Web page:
Florence, a huge near-Earth asteroid, will pass safely by Earth on September 1, 2017, at a distance of about 4.4 million miles (about 18 Earth-Moon distances). It is amongst the biggest near-Earth asteroids ever recorded. To be more precise, measurements from NASA’s Spitzer Space Telescope and NEOWISE mission indicate it is about 2.7 miles in size.
Asteroid 1981 ET3, also known as 3122 Florence, or simply Florence, was discovered by Schelte “Bobby” Bus at Siding Spring Observatory in Australia, March 1981. It is named in honour of Florence Nightingale (1820-1910), the founder of modern nursing. The Minor Planet Centre has classified it as “potentially hazardous”.
While many known asteroids have passed by closer to Earth than Florence, all of those were estimated to be smaller. For example, earlier this year, a 10-foot-wide, near-earth object (NEO) passed by at an altitude of just 9,000 miles. Interestingly, its detection only occurred six hours before its nearest approach.
Florence is the largest asteroid to make a close-encounter since the program to detect and track NEO began in the 1990s. The 2017 encounter is the closest by this asteroid since 1890, and the closest it will ever be until after 2500. This is, therefore, an exceptional opportunity for scientists to study the asteroid up close.
When these fragments pass relatively close to Earth, deep space radar is a powerful technique to analyse their characteristics. It allows the study of their sizes, shapes, rotation, surface features and roughness, and a more precise determination of their orbital path.
Florence should be an excellent target for ground-based radar observations. NASA’s Goldstone Solar System Radar in California and at the National Science Foundation’s Arecibo Observatory in Puerto Rico are planning them. The resulting radar images will illustrate the real size of Florence. Besides, they could also reveal surface details as small as 30 feet in size.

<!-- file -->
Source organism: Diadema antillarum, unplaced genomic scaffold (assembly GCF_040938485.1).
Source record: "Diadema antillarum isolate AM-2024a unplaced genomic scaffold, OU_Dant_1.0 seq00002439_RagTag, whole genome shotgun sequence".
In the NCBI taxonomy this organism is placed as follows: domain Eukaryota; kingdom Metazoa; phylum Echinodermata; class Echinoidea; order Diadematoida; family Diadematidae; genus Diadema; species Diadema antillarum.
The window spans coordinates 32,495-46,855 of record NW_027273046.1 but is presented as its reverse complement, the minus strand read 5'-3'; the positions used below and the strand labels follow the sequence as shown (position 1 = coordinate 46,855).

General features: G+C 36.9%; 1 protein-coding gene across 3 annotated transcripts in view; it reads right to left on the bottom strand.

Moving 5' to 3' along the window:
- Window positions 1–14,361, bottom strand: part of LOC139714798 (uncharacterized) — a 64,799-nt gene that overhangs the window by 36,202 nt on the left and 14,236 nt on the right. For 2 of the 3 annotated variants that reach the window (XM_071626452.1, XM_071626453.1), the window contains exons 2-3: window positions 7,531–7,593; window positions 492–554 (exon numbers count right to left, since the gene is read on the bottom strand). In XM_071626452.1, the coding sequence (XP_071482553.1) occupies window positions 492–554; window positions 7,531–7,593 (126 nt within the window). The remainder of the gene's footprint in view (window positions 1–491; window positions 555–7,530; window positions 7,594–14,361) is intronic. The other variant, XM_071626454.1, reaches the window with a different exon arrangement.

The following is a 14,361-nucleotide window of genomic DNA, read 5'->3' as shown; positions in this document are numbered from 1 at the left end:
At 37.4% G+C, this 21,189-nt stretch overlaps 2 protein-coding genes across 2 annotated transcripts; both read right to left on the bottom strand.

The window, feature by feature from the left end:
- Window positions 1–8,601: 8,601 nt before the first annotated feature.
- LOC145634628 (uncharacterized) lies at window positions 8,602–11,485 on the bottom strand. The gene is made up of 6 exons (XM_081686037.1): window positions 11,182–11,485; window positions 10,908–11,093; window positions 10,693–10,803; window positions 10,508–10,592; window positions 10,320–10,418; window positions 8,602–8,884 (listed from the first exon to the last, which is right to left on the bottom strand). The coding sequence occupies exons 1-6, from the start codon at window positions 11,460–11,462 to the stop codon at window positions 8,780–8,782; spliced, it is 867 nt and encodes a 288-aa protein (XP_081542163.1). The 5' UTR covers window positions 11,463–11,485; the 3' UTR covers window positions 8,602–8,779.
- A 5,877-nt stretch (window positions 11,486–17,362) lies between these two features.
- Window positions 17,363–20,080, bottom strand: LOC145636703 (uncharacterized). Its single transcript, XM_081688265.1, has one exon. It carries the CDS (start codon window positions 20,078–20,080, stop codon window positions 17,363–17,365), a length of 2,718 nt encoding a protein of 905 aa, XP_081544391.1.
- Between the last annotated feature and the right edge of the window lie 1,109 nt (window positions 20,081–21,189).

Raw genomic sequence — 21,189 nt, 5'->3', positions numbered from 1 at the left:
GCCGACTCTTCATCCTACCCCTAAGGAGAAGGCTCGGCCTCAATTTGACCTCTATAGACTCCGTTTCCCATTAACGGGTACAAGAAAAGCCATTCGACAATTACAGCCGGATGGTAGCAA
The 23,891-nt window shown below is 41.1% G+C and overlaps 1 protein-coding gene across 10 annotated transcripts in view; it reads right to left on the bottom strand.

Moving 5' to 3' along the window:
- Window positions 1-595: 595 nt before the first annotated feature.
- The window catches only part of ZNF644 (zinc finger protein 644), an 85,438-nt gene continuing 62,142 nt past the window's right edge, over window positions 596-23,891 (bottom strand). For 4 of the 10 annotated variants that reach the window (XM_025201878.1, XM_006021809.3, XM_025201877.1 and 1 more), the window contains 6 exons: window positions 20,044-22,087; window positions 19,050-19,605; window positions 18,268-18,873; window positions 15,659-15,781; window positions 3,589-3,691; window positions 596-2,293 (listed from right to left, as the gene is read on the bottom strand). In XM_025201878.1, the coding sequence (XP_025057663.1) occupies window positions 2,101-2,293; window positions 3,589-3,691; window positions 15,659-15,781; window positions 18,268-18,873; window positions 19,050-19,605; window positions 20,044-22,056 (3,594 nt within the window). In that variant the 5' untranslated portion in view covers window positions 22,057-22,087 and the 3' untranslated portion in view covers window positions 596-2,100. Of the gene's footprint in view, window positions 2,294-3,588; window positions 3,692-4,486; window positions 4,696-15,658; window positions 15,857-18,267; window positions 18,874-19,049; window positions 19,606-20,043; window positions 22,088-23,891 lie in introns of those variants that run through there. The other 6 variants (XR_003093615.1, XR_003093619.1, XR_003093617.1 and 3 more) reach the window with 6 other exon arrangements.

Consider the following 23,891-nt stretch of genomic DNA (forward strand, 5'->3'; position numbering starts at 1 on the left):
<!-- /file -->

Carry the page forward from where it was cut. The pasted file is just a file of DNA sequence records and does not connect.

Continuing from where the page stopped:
Florence will brighten to the ninth magnitude in late August and early September. At this point, it will be visible in small telescopes for several nights. Binoculars in ideal conditions with minimal light pollution may be able to spot the asteroid.
While the nearest approach will be on September 1, you can start looking for the asteroid a couple of nights earlier. On August 27, Florence will be in the constellation Piscis Austrinus, reaching about 19 degrees above the southern horizon. Afterwards, it will move through the constellations Capricornus, Aquarius and Delphinus.
Asteroid Florence is travelling at 30,266 mph. Nonetheless, the distance will make it appear so slow that observers should keep observing the fairly bright asteroid for about 5 to 10 minutes to see any movement.
Are you hooked on stargazing? If so, you must try to catch a glimpse of this huge asteroid as it passes by Earth in the following couple of days!